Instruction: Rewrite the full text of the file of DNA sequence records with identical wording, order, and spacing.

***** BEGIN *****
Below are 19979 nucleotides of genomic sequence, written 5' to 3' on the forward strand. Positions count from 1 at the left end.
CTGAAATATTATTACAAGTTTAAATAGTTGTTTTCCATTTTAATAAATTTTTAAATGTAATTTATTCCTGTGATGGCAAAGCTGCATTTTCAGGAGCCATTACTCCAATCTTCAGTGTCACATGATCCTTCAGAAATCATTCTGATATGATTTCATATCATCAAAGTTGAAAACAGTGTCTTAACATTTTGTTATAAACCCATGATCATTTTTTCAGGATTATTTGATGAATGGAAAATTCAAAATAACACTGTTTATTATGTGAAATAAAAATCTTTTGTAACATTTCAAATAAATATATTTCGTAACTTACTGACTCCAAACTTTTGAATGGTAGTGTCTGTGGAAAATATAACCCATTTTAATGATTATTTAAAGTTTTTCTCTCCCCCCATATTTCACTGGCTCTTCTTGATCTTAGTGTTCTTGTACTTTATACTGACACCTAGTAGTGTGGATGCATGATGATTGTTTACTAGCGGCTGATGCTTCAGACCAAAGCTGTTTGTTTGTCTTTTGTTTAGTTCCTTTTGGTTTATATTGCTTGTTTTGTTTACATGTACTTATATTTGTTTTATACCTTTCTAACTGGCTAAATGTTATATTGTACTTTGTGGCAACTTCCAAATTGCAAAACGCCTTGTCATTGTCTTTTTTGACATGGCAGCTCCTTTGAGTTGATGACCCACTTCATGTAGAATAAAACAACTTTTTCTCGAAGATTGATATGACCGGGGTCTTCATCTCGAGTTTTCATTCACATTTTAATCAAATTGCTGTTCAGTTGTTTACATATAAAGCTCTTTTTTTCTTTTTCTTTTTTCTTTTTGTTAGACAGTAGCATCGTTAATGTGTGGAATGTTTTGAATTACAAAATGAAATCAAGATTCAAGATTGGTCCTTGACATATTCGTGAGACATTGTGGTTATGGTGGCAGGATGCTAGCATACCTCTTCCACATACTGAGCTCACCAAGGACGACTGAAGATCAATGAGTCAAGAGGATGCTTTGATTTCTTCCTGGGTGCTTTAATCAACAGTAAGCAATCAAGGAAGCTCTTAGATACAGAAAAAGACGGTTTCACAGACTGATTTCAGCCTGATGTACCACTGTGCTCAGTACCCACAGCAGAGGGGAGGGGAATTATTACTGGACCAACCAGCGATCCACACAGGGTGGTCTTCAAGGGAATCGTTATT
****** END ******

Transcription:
Below are 19979 nucleotides of genomic sequence, written 5' to 3' on the forward strand. Positions count from 1 at the left end.
CTGAAATATTATTACAAGTTTAAATAGTTGTTTTCCATTTTAATAAATTTTTAAATGTAATTTATTCCTGTGATGGCAAAGCTGCATTTTCAGGAGCCATTACTCCAATCTTCAGTGTCACATGATCCTTCAGAAATCATTCTGATATGATTTCATATCATCAAAGTTGAAAACAGTGTCTTAACATTTTGTTATAAACCCATGATCATTTTTTCAGGATTATTTGATGAATGGAAAATTCAAAATAACACTGTTTATTATGTGAAATAAAAATCTTTTGTAACATTTCAAATAAATATATTTCGTAACTTACTGACTCCAAACTTTTGAATGGTAGTGTCTGTGGAAAATATAACCCATTTTAATGATTATTTAAAGTTTTTCTCTCCCCCCATATTTCACTGGCTCTTCTTGATCTTAGTGTTCTTGTACTTTATACTGACACCTAGTAGTGTGGATGCATGATGATTGTTTACTAGCGGCTGATGCTTCAGACCAAAGCTGTTTGTTTGTCTTTTGTTTAGTTCCTTTTGGTTTATATTGCTTGTTTTGTTTACATGTACTTATATTTGTTTTATACCTTTCTAACTGGCTAAATGTTATATTGTACTTTGTGGCAACTTCCAAATTGCAAAACGCCTTGTCATTGTCTTTTTTGACATGGCAGCTCCTTTGAGTTGATGACCCACTTCATGTAGAATAAAACAACTTTTTCTCGAAGATTGATATGACCGGGGTCTTCATCTCGAGTTTTCATTCACATTTTAATCAAATTGCTGTTCAGTTGTTTACATATAAAGCTCTTTTTTTCTTTTTCTTTTTTCTTTTTGTTAGACAGTAGCATCGTTAATGTGTGGAATGTTTTGAATTACAAAATGAAATCAAGATTCAAGATTGGTCCTTGACATATTCGTGAGACATTGTGGTTATGGTGGCAGGATGCTAGCATACCTCTTCCACATACTGAGCTCACCAAGGACGACTGAAGATCAATGAGTCAAGAGGATGCTTTGATTTCTTCCTGGGTGCTTTAATCAACAGTAAGCAATCAAGGAAGCTCTTAGATACAGAAAAAGACGGTTTCACAGACTGATTTCAGCCTGATGTACCACTGTGCTCAGTACCCACAGCAGAGGGGAGGGGAATTATTACTGGACCAACCAGCGATCCACACAGGGTGGTCTTCAAGGGAATCGTTATT